We hope you had a wonderful start to 2023! The beginning of a new year is always a great opportunity to look ahead and share our assessment of what to expect in the next twelve months. Before we do that, however, we would like to look back with a quick look at the charts that we found most relevant in 2022.
It is important for us to point out that while there have been many surprises throughout the last year, overall our positioning held up. We expected increased volatility and higher interest rates and consequently have positioned our portfolios more defensively into more foreign currencies and value stocks already at the end of 2021.
We have expected precious metals and mining stocks to perform better, but we have still achieved an outperformance of the stock market and lost significantly less than the world’s indices, not to mention the ones in the U.S.
2022 in Charts
Now without further ado, let us have a look back at the economic charts of 2022 that were the most meaningful in our view:
U.S. Dollar Inflation Rate
Of course, in 2022 the name of the game was inflation. An explosive mix of a long-term expansionary cycle of the FED, as well as supply chain issues and then the war on Ukraine has led to inflation, as we have not seen in decades. While we have most likely seen inflation peak at the end of 2022, it is noteworthy that the U.S. has almost gotten to double-digit inflation earlier in the year. While many economies worldwide were struggling with the same issues, Switzerland was a notable exception with an inflation rate peak at a little over 3%.
The out-of-control inflation led to central banks having to significantly increase interest rates. We saw one of the steepest increases in interest rates ever, which led to a drop in fixed-income investments, as well as lower valuations for stocks. By the end of the year, the FED has increased interest rates seven times, with a current Federal Fund Rate of 4.25% to 4.5. Already in October, we saw that the FED rates were rising faster than at any other time in recent history.
Source: Visual Capitalist
Because the FED was one of the first and one of the strongest central banks when it came to increasing rates, the U.S. dollar has gained significantly against most major currencies in the first three quarters of the year. On top of the interest rate situation, the U.S. dollar has also gained in value because a lot of people were seeking the currency as a safe haven during the turbulences we saw this year. This started turning around in late September when inflation rates started to come down slightly and people started expecting a turnaround in the FED’s policy at some point in 2023.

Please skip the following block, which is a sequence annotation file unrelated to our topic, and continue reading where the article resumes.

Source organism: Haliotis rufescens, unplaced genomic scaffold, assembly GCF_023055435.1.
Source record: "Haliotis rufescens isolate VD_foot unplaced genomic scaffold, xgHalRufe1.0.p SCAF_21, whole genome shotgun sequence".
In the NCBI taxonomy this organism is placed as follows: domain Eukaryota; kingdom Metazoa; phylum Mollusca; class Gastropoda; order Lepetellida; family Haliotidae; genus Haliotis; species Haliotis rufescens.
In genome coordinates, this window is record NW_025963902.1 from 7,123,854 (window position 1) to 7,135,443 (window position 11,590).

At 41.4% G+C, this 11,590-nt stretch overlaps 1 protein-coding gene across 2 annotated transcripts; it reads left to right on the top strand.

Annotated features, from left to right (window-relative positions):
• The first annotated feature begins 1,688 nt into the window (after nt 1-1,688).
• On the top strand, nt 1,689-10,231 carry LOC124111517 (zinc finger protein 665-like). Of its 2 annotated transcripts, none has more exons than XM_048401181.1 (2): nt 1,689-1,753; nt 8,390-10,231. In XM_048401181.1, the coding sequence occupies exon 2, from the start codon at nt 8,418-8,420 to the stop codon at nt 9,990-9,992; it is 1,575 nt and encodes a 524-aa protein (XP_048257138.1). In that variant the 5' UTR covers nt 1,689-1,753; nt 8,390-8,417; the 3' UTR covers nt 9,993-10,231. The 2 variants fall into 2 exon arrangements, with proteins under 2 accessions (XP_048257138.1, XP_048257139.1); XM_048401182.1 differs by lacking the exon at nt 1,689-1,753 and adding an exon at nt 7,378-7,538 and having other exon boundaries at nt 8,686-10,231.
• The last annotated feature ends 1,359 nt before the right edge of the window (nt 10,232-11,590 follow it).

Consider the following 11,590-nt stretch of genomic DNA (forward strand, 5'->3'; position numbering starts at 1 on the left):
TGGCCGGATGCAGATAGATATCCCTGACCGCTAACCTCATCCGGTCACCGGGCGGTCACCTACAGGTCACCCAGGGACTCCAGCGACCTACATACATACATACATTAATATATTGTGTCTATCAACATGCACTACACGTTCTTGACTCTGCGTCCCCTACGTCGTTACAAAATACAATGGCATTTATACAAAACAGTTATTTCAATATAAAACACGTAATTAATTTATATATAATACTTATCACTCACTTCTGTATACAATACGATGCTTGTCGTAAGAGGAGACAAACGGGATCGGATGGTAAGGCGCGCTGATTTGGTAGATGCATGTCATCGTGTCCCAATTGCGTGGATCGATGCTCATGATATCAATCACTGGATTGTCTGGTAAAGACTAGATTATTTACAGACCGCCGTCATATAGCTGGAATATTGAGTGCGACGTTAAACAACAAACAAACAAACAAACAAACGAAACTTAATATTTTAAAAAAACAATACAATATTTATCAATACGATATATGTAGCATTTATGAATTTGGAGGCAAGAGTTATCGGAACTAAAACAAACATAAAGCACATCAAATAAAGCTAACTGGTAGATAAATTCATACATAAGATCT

Inversed Yield Curve
Last, but certainly not least, in July the yield curve inverted and stayed inverted for the first time since 2007 (there were short and shallow inversions in August 2019 and April 2022). An inverted yield curve means that interest rates on long-term bonds fall lower than those of short-term bonds. This is usually a sign of a coming recession – an inverted yield curve has emerged roughly a year before nearly all recessions since 1960.
Outlook to 2023
Looking ahead, investors are unsure about what to expect. Keep in mind that at the end of 2021, experts expected the S&P 500 to close 2022 around 4910. This would have been a plus of 7.5%. Instead, we find ourselves confronted with a loss of about 20%. This shows, on one hand, how difficult it is to anticipate the future and on the other hand the positivity bias many experts are suffering from. At WHVP we warned about the absurdity in the markets that followed the outbreak of the coronavirus early on. Consequently, we became cautious in our investment approach already back in 2021. While the experts’ expectations finally align with ours, we believe that once the majority turns negative, one should become attentive to not miss out on opportunities.
While 2022 was all about inflation and increasing interest rates, we believe that 2023 will become more about a lack of corporate profits, an end of private savings, and eventually a recession.
As we can see, corporate profits are turning downwards in absolute numbers despite this year’s inflation. One reason for this is that the personal saving rate has dropped dramatically. While it was not concerning at first due to the incomparable increase in 2020, we have reached a level where personal savings are even lower than what they have been in 2008 (here shown as a percentage of disposable personal income).
During the last 11 years, companies were spoiled with cheap money. This led to a high-risk tolerance that temporarily turned out just fine. However, the admittance of the central banks that the experienced inflation is not transitory and the increases in interest rates changed the picture. We believe that volatility will stay high during the first semester of 2023. Once it becomes official that major economies entered a recession, central banks will react to stabilize markets. It is our understanding that investors usually predict the economy’s development with an advance of about six months. Accordingly, we will position our portfolios in a way that we keep our cautious approach at first but will slowly re-enter the market. With an equity exposure of about 35 – 45 percent and a cash exposure of up to 30 percent, we find ourselves in a perfect position to do so.
When taking in new equity investments, we will focus strongly on the financial soundness of the companies we invest in. Since we expect inflation staying well above two percent during 2023 and 2024, we want to be invested in companies that either have the power to adjust their prices with the increasing input costs or that have a convincing growth rate due to a specialty that is hard to copy.
The focus does not lie on a short-term profit but to find the outperformers that will shine once the world economy has overcome the lunacy that was created during the past decade.